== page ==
Okada transport can be very useful in such areas, and banning them outright could create more problems for the rural folks especially. And the NDC did not think about these before banning commercial motorcycle businesses in 2012.
However, fully endorsing okada and repealing Road Traffic Regulation 128 could create lots of problems if certain steps are not taken.
Firstly, Kwabena Amikaketo said to himself, the opposition NDC must be able to tell Ghanaians why it implemented that law which banned the okada business, as by just telling Ghanaians that when it forms the government, it would repeal that law is not convincing enough. We need to know what has changed.
Any good government will weigh the situation and find out whether repealing a law will create more advantage than maintaining that law. A good and reliable government formed by the NPP repealed the Criminal Libel law, and for good reasons. One could just not use the law to punish the just and reward the unjust, as a renowned judge, Justice Bampoe-Addo, said the truth is not necessary when it comes to criminal libel. Meaning there are cases in court that the truth, if it is on your side, can have you punished, while the unjust person would be freed, and maybe even rewarded with damages.
Kwabena Amikaketo debated in his mind what should be tackled first before the law on the okada business can be repealed. First, there will be the need to redesign all major roads to allow for bike lanes. It is true that there are such motorbike lanes in Tamale, however, the bikers just refuse to use them.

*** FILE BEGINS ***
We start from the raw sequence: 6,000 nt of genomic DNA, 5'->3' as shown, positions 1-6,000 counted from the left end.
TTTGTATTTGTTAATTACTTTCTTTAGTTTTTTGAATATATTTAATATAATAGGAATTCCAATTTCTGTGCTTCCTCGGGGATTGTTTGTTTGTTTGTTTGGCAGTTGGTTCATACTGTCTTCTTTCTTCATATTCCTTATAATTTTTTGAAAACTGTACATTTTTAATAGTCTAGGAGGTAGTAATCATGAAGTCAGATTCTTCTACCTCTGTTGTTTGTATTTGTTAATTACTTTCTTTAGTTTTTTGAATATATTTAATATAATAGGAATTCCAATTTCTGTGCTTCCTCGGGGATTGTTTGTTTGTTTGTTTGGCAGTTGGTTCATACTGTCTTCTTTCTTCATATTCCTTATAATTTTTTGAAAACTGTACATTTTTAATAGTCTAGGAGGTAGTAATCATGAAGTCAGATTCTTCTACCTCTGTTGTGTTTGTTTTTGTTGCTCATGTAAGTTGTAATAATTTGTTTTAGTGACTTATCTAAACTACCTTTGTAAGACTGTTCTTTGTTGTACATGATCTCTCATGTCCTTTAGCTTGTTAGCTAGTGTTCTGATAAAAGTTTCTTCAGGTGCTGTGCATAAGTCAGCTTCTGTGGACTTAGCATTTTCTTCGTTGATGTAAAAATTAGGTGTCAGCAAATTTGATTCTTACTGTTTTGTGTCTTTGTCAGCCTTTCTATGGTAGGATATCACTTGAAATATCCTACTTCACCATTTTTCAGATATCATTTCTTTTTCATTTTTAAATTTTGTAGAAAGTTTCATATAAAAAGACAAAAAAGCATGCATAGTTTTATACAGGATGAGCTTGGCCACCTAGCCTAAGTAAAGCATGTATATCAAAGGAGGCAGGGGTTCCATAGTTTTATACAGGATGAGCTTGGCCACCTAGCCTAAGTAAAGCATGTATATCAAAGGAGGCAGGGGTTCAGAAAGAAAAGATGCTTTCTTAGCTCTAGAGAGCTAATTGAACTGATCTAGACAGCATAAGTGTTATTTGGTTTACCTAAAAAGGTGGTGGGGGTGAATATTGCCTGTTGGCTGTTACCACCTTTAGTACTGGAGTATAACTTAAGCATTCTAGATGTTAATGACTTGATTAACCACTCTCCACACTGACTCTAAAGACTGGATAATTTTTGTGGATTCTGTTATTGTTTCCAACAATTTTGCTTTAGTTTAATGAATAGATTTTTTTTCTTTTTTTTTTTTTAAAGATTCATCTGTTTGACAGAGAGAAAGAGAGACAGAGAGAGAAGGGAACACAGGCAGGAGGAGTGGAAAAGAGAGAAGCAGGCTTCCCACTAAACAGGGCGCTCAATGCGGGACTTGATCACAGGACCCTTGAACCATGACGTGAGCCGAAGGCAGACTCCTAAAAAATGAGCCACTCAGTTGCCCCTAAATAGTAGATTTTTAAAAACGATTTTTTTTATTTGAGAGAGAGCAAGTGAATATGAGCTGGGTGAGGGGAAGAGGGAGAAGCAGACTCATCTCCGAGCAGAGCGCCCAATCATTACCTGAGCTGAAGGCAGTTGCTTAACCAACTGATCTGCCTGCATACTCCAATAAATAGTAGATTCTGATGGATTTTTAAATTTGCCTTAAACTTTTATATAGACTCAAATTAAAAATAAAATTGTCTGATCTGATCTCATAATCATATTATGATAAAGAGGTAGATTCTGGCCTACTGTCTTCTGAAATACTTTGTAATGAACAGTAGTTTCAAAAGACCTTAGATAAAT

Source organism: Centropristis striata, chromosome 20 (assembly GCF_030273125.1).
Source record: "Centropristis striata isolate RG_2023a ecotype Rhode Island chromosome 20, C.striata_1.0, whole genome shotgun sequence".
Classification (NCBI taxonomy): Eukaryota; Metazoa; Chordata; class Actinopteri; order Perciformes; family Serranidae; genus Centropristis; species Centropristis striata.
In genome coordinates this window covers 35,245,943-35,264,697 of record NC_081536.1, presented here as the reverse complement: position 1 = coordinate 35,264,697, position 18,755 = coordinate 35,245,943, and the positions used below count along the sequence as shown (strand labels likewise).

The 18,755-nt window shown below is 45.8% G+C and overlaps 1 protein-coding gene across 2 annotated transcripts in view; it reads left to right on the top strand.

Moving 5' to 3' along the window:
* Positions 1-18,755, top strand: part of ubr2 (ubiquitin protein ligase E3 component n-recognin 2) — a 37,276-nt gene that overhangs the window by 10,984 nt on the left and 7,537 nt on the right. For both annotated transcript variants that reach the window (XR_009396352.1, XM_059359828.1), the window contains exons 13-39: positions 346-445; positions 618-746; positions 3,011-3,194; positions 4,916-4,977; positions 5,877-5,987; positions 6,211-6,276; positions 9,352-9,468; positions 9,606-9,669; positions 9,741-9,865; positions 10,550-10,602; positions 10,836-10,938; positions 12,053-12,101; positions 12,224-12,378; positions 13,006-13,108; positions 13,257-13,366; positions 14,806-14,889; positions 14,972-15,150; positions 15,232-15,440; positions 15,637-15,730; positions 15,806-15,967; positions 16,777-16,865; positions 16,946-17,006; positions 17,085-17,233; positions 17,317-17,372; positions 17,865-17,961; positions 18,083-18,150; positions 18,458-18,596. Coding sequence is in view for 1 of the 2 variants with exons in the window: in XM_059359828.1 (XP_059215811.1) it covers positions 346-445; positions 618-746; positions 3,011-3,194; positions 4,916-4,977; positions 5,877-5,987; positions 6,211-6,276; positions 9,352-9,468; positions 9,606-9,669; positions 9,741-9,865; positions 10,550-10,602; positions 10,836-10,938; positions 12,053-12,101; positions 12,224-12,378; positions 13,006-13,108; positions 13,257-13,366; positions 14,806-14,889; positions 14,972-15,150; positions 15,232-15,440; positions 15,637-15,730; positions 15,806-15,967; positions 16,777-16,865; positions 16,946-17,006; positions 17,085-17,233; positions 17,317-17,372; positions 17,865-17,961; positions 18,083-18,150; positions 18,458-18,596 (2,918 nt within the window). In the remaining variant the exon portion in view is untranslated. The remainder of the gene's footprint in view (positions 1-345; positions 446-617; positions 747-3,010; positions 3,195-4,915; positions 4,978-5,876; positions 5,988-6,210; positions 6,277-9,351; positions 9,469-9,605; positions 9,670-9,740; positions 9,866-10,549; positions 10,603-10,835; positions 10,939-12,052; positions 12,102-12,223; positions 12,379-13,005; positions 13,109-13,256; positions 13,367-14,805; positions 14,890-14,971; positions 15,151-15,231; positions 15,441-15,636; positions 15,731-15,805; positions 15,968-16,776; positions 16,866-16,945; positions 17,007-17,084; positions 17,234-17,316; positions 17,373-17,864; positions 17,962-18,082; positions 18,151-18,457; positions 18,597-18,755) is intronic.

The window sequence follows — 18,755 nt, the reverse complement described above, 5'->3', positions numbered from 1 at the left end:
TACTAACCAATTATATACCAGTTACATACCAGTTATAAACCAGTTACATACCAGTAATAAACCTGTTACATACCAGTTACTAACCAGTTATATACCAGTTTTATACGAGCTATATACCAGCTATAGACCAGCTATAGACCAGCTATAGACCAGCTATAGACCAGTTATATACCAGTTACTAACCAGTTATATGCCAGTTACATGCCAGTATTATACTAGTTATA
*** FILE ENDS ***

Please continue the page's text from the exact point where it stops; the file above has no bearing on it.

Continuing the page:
In the capital, Accra, as in almost every other place, pavements meant for the pedestrians have been turned into mini markets, where everybody can place a kiosk, set up a table, spread a mat, and exhibit wares for sale. These pavements must be cleared for the pedestrians who, at the moment, have to compete with vehicles for space on the road. With the pedestrians safely on the pavements, there could be enough space to create bike lanes.
The next, which is perhaps one of the most important, is the strict observance of road traffic regulations by all bikers, and, of course, all road users as well. Ways must be adopted to apprehend any lawless biker before he or she moves a hundred metres from the crime scene. CCTV cameras must be set on all roads, whether busy or quiet, to capture any traffic offender.